Saturday Listening Lesson: Nilofer Merchant 2



(1) To point out: To show a specific thing

I should point out that you need to file this with the other CVs.

(2) Timing: The speed we use when we say something. Also how long we wait between sounds.

Careful timing can make your listeners notice some words more.

(3) Stress: Emphasizing a word by making it louder and longer.

You should stress the important words and say the unimportant words quickly.



1. In the first example, why does she have three big pauses?

a. To add melody to her speech

b. She’s nervous

c. To make you listen carefully

2. What’s the difference between “I had some rice.” and “I did have some rice”?

a. In the first, we don’t know anything for sure

b. The first strengthens the idea because there’s no did

c. The second strengthens the idea because of did

3. Why does she say some words slowly and some words quickly?

a. To stress some words (the important words)

b. She’s nervous

c. To add melody to her speech


Saturday Listening Lesson


By Jeremy Schaar

When listening to a video, you might notice a new word. You might write down the word and then try using it later. After you use it a few times, you remember it and then you know that word. That’s a great way to learn vocabulary. But, if you want to listen better, you need to do a little more. You need to notice how people speak and try to learn those things, just like you learn vocabulary.

I’ve covered this great video by Nilofer Merchant before. But today, I’d like to point out five sentences she says. You should note how she says them and try to repeat speak in the same way.


“What you’re doing, right now, at this very moment, is killing you.”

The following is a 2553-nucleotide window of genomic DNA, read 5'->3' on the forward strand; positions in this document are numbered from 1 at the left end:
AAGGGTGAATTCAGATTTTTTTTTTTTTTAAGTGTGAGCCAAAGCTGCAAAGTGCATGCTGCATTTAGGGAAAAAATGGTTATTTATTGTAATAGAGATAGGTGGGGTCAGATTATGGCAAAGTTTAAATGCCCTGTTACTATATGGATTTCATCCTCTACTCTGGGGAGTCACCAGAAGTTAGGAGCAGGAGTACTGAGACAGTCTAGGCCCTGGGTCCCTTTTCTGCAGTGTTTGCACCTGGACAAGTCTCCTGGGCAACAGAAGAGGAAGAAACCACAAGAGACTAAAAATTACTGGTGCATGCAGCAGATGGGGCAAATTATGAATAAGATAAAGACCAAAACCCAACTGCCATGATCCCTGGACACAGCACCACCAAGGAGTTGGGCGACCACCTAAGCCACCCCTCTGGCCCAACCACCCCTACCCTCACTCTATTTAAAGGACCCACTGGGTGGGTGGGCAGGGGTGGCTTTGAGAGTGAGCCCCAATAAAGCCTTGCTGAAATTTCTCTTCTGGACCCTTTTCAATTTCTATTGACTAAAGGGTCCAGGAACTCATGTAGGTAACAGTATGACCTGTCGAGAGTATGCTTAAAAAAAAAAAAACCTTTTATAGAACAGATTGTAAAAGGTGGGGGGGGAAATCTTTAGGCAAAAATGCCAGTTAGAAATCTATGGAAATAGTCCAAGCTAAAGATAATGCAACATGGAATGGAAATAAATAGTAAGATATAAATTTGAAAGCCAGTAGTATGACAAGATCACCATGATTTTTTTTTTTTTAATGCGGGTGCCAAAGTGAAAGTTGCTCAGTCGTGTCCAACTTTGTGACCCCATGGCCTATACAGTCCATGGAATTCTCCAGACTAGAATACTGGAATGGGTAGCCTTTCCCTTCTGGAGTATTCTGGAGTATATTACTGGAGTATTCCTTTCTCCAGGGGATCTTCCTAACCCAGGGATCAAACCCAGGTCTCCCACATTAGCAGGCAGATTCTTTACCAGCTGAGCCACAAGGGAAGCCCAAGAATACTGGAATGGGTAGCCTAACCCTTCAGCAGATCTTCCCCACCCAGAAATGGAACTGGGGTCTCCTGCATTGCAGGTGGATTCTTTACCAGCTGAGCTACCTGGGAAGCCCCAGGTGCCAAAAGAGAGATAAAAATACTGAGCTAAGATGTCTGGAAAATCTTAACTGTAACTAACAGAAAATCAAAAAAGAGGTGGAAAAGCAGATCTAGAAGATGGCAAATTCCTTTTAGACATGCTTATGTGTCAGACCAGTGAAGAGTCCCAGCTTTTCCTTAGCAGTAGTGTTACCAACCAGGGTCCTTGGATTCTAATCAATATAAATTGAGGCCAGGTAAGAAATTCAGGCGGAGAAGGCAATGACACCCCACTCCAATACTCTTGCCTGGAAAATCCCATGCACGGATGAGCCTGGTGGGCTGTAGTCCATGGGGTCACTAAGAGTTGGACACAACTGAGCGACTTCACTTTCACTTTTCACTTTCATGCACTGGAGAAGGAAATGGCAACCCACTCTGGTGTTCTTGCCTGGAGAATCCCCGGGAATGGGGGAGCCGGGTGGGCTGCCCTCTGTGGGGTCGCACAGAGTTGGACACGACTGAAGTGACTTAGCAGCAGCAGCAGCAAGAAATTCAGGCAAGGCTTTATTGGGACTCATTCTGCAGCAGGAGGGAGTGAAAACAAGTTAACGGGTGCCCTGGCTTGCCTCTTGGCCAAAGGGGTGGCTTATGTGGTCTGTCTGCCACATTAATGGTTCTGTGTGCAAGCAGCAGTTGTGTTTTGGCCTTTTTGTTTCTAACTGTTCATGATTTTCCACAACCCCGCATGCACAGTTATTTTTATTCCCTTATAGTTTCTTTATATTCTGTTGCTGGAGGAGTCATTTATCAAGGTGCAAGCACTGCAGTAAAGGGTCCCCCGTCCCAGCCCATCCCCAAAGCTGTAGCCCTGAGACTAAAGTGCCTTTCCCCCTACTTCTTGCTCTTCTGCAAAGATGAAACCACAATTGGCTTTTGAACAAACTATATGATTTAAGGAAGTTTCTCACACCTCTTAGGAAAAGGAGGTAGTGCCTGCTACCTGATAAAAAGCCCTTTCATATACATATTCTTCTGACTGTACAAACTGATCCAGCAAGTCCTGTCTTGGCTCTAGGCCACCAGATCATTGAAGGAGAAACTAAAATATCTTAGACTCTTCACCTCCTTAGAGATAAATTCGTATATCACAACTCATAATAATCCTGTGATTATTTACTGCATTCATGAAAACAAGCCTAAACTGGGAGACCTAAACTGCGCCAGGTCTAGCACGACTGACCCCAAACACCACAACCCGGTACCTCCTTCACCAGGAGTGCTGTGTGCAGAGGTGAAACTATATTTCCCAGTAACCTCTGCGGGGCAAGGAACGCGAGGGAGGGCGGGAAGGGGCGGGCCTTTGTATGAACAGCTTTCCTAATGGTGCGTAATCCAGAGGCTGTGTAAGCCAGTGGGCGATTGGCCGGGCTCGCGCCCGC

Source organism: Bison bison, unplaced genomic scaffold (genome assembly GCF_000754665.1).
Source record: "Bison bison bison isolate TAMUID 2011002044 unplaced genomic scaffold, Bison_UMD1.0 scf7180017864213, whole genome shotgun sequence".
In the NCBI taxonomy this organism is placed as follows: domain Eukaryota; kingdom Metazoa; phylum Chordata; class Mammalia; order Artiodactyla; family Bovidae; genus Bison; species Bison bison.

Note her timing. There’s a big pause with each comma. She does this to make people listen carefully.


“Sitting is so incredibly prevalent, we don’t even question how much we’re doing it.”

Note how quickly she says “we don’t even”. She says “wedoneven”. You should say it the same. (You can’t really hear the “t” sound at all.) As long as you stress question, people will understand you.


“What did get me moving, was a social interaction.”

Note how much she emphasizes the word “did”. She could have just said “What got me…”, but using a strong did gives the sentence strength.

Also note how she emphasizes the word “social” because it’s the most important word in the sentence.


“Could you come then?”

Note how she says “kudjuh” instead of “could you”. Then both “come” and “then” are stressed equally.


“First there’s this amazing thing about actually getting out of the box, that leads to out-of-the-box-thinking.”

Note how she says some words quickly (“there’s this”) and other words slowly (“out of the box”) to focus our attention on the important words. Words that don’t give any meaning are said quickly.

So, how well did you understand? As always, if you have any questions or want more practice, comment on the blog, Facebook, or Twitter.


Answers To Today’s Questions

C, C, A


You Can Do It All Yourself But You Dont Have To

Saturday Listening Lesson–Designing For Five Senses and Speaking Practice



(1) Intonation: The way your voice goes up and down while you speak.

In English, rising intonation can create a question..

(2) Word Stress: How loud and long you say something.

You need to give word stress to the important words.

(3) Timing: The speed you say different things and the pauses in your speech.

Timing is very important when singing or telling a joke.



1. What is this video about?

a. Prosody

b. Word stress, timing, and intonation

c. Using five senses in design

2. Why is it hard to understand these phrases?

a. People say them quickly

b. People don’t use the same intonation

c. They have hard vocabulary

3. Why are non-native speakers hard to understand?

a. They have bad grammar

b. They use different intonation, word stress, and timing

c. They use strange words


Saturday Listening Lesson


By Jeremy Schaar

Today’s Saturday listening lesson is on an easy idea. Jinsop Lee says that most design focuses on sight and touch. But these are only two of the five sense. He suggests that designers should start thinking about sound, taste, and smell. Good idea, right?

He makes a chart to show this and I think you’ll easily understand the video.

It’s also a good idea for anyone who makes or markets a product.

For you improving your listening, let’s focus on a few phrases that are simple, but difficult to understand.